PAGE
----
However, the name “Devil’s Highway” still suits this road due to the danger you face when you navigate it. There are more than 400 switchbacks along its route, there are no guardrails, few stretches with shoulders and several “decreasing-radius” turns – meaning the corners get sharper as you ride through them.

IMG_9312One of the few switchbacks on the Devil’s Highway with a shoulder suitable for parking.

Decreasing-radius turns are particularly dangerous on a motorcycle because you must lean the bike to turn and you have to lean more the faster you ride. That means you might lean into a corner at a speed perfectly suited to the shape of its initial curve only to find you must quickly lean farther over because the corner has become sharper.

However, motorcycles only lean so far and if you can’t lean any further, you run off the road. Of course, you can hit the brakes to slow down, but this has the effect of levering the bike upright, and then on its opposite side, thus tossing you off – a “high side” crash. In either case – running off the road or being flung off the bike – your landing spot on the Devil’s Highway route will be in the canyon far below.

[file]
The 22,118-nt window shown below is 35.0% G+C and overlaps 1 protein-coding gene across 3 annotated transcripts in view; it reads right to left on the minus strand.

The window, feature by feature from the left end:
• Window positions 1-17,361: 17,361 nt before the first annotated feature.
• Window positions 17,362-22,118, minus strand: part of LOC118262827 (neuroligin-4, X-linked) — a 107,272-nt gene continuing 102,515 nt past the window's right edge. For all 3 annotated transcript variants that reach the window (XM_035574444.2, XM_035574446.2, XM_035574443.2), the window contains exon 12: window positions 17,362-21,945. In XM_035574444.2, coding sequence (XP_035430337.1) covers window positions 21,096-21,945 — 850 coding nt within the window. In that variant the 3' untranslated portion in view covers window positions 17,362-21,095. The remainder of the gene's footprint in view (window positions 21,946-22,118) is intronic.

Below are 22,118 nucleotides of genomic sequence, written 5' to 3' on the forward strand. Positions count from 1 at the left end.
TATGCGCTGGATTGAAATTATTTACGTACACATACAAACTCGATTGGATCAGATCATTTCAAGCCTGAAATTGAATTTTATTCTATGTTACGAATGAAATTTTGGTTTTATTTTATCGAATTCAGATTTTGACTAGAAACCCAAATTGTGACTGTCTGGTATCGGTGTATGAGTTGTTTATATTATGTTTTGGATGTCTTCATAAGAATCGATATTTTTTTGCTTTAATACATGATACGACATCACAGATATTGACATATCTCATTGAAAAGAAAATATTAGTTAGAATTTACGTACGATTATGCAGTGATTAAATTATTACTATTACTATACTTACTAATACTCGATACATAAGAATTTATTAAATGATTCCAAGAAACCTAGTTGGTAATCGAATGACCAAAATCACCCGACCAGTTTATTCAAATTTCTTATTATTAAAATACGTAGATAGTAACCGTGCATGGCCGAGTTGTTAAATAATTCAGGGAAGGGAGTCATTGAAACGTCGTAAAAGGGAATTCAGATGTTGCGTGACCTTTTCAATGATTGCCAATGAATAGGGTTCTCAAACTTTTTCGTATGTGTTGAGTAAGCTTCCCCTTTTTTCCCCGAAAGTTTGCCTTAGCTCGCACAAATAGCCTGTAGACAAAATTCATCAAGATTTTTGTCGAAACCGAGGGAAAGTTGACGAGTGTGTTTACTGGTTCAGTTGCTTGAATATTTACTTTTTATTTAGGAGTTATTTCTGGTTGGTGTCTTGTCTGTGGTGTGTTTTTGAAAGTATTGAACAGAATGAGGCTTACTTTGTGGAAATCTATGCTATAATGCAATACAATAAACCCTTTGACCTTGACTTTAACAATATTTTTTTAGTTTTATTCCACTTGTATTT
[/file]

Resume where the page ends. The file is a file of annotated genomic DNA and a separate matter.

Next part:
IMG_4102Towards the bottom of the Devil’s Highway, we stopped to take some pictures. It’s much straighter here but you can get a sense for the excitement this road offers as you see it snaking from left to right and then emerging again in the distance.

So, as you can guess from this description the Devil’s Highway is ferociously fun on a motorcycle. You may have heard of a road in the southeast called, “The Tail of the Dragon,” which boasts 318 curves in only 11 miles. It’s on every biker’s “bucket list” but having ridden both, I can tell you you there’s no comparison. Not only is the Devil’s Highway nine times longer but it’s much more scenic and there’s virtually no traffic – unlike the Tail, which is often packed with crotch rockets, race car driver wannabes and cops.